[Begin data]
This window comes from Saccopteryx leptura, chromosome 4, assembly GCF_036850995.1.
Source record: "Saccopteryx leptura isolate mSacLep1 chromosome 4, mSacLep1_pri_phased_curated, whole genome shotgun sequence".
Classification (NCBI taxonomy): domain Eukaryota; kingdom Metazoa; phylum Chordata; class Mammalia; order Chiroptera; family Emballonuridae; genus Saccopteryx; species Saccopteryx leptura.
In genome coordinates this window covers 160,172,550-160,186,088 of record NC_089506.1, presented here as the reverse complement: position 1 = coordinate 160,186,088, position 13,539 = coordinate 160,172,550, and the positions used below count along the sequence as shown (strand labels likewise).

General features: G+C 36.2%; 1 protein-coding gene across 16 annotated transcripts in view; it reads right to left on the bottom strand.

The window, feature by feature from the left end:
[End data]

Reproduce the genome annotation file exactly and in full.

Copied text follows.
This window comes from Saccopteryx leptura, chromosome 4, assembly GCF_036850995.1.
Source record: "Saccopteryx leptura isolate mSacLep1 chromosome 4, mSacLep1_pri_phased_curated, whole genome shotgun sequence".
Classification (NCBI taxonomy): domain Eukaryota; kingdom Metazoa; phylum Chordata; class Mammalia; order Chiroptera; family Emballonuridae; genus Saccopteryx; species Saccopteryx leptura.
In genome coordinates this window covers 160,172,550-160,186,088 of record NC_089506.1, presented here as the reverse complement: position 1 = coordinate 160,186,088, position 13,539 = coordinate 160,172,550, and the positions used below count along the sequence as shown (strand labels likewise).

General features: G+C 36.2%; 1 protein-coding gene across 16 annotated transcripts in view; it reads right to left on the bottom strand.

The window, feature by feature from the left end: